Category Archives: math workshop

SMP #3

I created my very first glog (I created a trial week-long Glogster account), and it’s about Standard of Mathematical Practice #3: Construct a viable argument and critique the reasoning of others. This SMP is my favorite because I believe it has the greatest impact on students’ learning across ALL subjects. When students have to discuss their reasoning, they all benefit. See what these students shared in their exit slips after a whole-class share of work on a low floor high ceiling problem from youcubed:

I love that they used words/phrases like: “get more ideas for later” and “yet.” This implies that not only were they engaged with the task, but they also benefitted from the discussion because it “gave me an idea.”

Students can share in a variety of ways:

  • whole class after a week of working on the problem during Math Workshop
  • small group work – this way a teacher can hear the math talk and encourage students to share with the whole class later
  • fish bowl discussion – all students can benefit from reflecting on what went well and what could be better

How do you get students to share their reasoning or the critique reasoning of others?

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Math Vocabulary Stations

I recently developed a math workshop lesson on math vocabulary using the ideas discussed in “Four Practical Principles for Enhancing Vocabulary Instruction” and “Oral Language Needs: Making Math Meaningful.” Using this information as inspiration, I created several stations focusing on practicing math vocabulary: Visual Dictionary, Vocabulary Tic-Tac-Toe, Connect Two, Vocabulary Magnets, and Math Revising.

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In my experience, introducing one station per day and culminating with actual rotations, where groups of students visit different stations, on the last day of the week helps management because the teacher can float to different stations to monitor and reinforce routines and expectations. However, I threw all of these stations at students on one day in order to show the classroom teacher all of the options quickly, and for the most part, they were successful–students were engaged and practiced vocabulary! Here are more details, including pictures, materials, and general directions, for each of the stations listed above:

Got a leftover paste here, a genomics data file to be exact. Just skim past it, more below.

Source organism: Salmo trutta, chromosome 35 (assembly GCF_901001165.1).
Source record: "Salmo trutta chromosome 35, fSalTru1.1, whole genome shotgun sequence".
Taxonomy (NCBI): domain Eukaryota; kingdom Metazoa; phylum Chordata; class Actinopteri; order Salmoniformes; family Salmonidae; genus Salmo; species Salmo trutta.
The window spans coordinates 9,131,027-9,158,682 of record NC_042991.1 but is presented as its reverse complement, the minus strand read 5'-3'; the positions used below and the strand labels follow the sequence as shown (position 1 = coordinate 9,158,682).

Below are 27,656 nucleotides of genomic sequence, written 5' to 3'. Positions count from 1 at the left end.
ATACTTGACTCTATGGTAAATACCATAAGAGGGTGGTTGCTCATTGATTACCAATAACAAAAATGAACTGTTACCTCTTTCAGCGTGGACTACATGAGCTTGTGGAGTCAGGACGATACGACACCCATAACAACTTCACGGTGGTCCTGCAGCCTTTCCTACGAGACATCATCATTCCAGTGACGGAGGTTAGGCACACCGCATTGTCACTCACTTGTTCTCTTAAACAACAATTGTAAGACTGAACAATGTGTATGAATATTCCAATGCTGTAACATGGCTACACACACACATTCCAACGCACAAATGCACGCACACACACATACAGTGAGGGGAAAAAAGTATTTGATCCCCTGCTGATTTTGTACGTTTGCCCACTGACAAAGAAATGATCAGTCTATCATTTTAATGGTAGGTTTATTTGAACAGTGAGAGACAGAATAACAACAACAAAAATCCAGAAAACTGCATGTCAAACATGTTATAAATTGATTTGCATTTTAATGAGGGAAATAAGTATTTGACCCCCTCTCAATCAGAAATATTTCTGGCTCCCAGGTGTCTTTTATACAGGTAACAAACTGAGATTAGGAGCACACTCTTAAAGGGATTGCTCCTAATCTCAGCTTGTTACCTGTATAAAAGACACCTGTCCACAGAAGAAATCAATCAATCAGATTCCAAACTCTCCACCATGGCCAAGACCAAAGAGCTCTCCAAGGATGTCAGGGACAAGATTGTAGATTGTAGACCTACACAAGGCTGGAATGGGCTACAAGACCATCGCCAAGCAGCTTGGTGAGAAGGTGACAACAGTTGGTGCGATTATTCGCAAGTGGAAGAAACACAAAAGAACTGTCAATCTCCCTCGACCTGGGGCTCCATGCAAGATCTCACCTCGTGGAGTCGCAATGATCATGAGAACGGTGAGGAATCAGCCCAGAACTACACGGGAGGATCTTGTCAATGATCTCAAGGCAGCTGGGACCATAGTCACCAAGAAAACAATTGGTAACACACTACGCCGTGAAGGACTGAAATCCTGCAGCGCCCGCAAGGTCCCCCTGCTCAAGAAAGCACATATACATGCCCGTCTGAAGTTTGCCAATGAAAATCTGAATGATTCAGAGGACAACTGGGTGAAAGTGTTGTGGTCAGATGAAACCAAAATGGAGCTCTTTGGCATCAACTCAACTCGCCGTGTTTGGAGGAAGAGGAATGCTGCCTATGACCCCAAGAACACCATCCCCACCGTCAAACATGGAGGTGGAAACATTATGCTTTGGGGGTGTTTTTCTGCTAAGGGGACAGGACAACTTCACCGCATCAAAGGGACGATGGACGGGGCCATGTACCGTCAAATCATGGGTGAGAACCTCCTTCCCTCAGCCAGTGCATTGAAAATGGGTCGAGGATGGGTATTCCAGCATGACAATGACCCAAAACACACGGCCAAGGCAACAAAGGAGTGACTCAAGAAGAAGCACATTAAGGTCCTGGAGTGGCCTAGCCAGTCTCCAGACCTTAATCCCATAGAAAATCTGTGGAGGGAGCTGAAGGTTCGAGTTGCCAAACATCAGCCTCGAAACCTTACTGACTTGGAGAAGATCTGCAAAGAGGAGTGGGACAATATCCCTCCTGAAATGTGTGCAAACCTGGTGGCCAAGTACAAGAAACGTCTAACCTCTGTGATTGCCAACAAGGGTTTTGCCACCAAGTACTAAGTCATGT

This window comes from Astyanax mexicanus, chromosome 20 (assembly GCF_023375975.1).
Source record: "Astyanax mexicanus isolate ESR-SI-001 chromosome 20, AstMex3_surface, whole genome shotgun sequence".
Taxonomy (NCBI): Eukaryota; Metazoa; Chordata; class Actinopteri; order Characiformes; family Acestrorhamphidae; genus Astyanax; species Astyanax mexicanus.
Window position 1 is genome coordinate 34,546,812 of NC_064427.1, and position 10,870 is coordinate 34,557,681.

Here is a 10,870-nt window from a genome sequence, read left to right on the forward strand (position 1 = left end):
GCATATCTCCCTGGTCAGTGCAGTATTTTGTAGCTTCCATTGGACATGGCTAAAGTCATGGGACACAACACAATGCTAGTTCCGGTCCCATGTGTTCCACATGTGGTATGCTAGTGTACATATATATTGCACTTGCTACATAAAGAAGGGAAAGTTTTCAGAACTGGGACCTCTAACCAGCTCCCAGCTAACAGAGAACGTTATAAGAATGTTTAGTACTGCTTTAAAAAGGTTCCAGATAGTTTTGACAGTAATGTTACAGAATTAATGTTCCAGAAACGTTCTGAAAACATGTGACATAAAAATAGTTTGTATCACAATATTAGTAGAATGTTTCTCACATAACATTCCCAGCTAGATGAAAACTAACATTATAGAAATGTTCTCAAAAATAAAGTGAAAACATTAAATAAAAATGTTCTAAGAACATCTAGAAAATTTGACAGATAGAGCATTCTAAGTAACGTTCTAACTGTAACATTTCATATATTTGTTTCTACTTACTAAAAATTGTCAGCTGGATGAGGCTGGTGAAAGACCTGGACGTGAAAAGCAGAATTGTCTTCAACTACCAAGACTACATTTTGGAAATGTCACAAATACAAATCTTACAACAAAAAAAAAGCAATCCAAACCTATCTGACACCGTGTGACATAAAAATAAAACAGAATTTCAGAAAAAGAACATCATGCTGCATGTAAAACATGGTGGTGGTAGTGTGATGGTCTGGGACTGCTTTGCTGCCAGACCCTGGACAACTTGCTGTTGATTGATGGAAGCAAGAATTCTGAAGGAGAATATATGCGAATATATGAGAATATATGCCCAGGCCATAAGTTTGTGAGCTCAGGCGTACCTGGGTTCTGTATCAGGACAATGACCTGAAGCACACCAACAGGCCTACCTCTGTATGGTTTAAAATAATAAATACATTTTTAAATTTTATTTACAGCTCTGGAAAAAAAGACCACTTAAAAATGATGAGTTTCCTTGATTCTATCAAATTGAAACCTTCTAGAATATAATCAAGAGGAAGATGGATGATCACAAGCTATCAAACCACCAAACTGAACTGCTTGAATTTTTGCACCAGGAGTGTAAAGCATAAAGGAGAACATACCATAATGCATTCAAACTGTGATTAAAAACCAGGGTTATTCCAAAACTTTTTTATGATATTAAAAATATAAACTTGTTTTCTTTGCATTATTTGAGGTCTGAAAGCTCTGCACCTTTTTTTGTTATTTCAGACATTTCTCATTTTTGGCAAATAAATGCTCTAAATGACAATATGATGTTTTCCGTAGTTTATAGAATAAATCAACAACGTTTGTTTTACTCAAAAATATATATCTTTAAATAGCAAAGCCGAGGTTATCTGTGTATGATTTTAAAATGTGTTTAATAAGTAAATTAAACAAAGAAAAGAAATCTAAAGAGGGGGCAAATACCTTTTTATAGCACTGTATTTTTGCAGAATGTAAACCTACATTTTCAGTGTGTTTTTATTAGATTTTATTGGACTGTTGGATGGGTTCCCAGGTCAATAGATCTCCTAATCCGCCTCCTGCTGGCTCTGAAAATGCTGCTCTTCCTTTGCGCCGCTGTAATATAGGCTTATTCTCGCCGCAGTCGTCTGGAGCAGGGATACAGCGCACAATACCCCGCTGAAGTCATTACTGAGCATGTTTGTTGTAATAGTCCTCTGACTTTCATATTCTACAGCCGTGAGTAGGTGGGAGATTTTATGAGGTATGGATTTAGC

Visual Dictionary

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Materials: index cards, chart paper, for later – ziploc bag or ring

General directions: After focus lesson on key vocabulary word, students draw a picture and write a sentence describing how their pictures represents the key word. Teacher reviews cards for formative assessment, returns cards once they are accurate, and students collect in Ziploc bag or on a ring to use as a resource.

Vocabulary Tic-Tac-Toe

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Materials: word wall, individual whiteboard with tic-tac-toe board made with electrical tape, dry erase marker, dry erase eraser

General directions: Students record vocabulary words on tic-tac-toe board. To place their X or O, students need to define, give an example of, etc. the word.

Vocabulary Magnets

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Materials: word wall, magnet letters, magnetic surface (radiator, side of file cabinet, extra whiteboard, cookie sheet, etc.)

General directions: Students use the word wall to practice spelling the words to gain familiarity and lose anxiety about using the words in discussion or writing. After they’ve practiced the words, they play Jumble (choose a word from the wall, mix up the magnet letters, and partner has to guess the word) or Hangman with a partner.

Connect Two

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Materials: word wall, Connect Two paper

General directions: Students work in a group to discuss everything they know about all of the words on the word wall. After the discussion, they work independently to choose two words and describe how the two words are connected.

Math Revising

Materials: a piece of math writing, Math Revising Rubric, red pen

General directions: Students self-assess a piece of their math writing using the rubric and providing evidence for the score. They revise their writing, and then score the revised draft.

These stations are easily adaptable to other content areas. In addition, they don’t need to be done as a set. Instead, you could add just one of them to your Math Workshop station rotation to reinforce math vocabulary.

How could you use or adapt these stations to meet the needs of your Vocabulary Virtuosos?